Pretty cool, huh? It’s a heads-I-win, tails-you-lose proposition, with “you” being your prior health insurance provider. That’s why I didn’t bother signing up for coverage initially. We only had a one month gap to cover, so going without coverage was risk-free in our case, aside from the risk of forgetting to enroll within sixty days. If we made it through the month without anybody having serious medical bills, great. If we didn’t, no problem–just enroll retroactively.
It actually gets even better because of our particular case. The way it works (this is what they told me, anyway) is that you continue your exact same health care plan right where you left off through the end of the year. Since we have four kids, two of whom have enough allergy issues that we usually hit our deductible for the year, we were at that magical point where incremental health care costs are mostly absorbed by the insurer. Here’s what we actually paid (after coughing up that $1,600, of course):
- Initial pediatrician visit: $12
- Radiology: $9
- ER exam: $29
- Anesthesia: $100 (estimated, I misplaced this bill after I paid it)
- Pediatric surgeon: $149
- Hospital: $0
I don’t know why the big hospital bill went to zero. They never sent me a bill after I submitted my insurance information, so I logged in and it said we have no balance. I’m not sure what to think about that.
My takeaways from all this:
- Health insurance coverage is complicated.
- Life stinks if you don’t have good coverage.
- I don’t have a clue about what to do to make things better.
- Retroactive COBRA optionality is pretty awesome for transitioning between jobs.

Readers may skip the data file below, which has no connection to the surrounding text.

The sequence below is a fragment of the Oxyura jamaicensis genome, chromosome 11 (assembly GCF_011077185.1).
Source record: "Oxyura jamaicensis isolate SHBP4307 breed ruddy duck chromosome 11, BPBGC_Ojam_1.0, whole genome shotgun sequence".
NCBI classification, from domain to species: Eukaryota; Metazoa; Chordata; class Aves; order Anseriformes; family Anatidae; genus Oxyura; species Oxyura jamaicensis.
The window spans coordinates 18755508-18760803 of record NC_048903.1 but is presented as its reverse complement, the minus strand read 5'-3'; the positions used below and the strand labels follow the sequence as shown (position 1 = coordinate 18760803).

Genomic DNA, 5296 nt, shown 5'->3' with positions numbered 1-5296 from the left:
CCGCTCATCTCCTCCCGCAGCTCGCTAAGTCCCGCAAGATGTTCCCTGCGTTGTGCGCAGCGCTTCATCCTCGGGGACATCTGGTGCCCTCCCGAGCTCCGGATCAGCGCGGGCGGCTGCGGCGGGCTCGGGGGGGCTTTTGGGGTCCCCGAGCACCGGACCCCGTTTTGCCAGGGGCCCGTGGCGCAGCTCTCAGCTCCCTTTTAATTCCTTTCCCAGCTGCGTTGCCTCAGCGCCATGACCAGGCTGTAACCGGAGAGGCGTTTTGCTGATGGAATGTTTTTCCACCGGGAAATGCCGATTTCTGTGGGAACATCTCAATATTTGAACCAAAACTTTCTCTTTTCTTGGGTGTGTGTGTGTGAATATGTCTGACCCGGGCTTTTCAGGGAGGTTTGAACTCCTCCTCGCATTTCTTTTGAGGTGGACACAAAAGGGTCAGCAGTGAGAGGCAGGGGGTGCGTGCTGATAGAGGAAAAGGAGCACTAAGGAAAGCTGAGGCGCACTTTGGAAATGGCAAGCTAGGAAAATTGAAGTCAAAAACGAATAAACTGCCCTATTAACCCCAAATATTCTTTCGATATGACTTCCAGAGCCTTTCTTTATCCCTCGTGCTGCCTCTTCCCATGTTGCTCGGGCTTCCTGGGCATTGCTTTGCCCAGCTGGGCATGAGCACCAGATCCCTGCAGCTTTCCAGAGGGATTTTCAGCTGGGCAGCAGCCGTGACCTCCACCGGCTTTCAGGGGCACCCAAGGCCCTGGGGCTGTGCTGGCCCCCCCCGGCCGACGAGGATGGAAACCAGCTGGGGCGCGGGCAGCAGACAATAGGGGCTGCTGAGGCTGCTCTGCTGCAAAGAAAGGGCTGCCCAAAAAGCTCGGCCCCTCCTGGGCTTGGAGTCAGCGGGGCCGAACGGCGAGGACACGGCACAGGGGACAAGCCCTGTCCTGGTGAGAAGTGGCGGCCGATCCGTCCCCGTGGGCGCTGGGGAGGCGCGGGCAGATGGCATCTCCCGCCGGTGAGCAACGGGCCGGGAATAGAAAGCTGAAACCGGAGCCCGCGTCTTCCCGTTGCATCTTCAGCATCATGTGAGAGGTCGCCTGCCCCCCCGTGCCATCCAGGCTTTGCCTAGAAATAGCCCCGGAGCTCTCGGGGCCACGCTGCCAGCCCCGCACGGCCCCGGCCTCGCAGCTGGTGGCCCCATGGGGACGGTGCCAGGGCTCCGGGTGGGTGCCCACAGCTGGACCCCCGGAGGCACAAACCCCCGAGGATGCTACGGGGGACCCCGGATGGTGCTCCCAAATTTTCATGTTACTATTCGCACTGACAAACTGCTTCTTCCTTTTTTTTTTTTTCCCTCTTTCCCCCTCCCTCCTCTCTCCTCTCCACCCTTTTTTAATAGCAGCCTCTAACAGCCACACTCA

One catch is that you can not decline COBRA on your exit paperwork and also get the 60 days. Take the COBRA paperwork home to think about it.
It’s not a trick but well played strategy. A good HR/benefits person will coach you to do just this.
Your final hospital bill was based on the contract, ours is the same (zero to employee) after deductible, we care about our people and make sure we have our ee’s covered for any catastrophic event.
Nice play and I’m glad you wrote about this, hopefully someone reading this in a similar position will have an ah-ha moment.
You missed an even better part of it. That is, unless the COBRA rules have changed. The payment you made was for a family with four children. But it is, or at least was, perfectly legal for the former employee to pay for COBRA for only a family member, not the entire family.
Lucky for me, I knew this, as did the Head of HR, when my then 17 year old slipped on the ice in the driveway while putting on his book laden backpack and broke his clavicle. Of course, it was 2 days before my own new coverage kicked in.
Back then, the cost differential between COBRA for the family and for one dependent was over $700. The HR rep insisted I needed to pay the family premium. So I went over her head.
My experience with hospitals is getting a bill many months later. It’s April and I just got billed for last summer’s physical therapy. Honestly thought my plan must have covered it until I got this notice. I do medical billing and can’t fathom why it takes hospitals so long to process.
It’s a moot point, but 75% of appendicitis cases can be cured with antibiotics in a few days. Doctors don’t like to mention that, and order unnecessary surgery instead.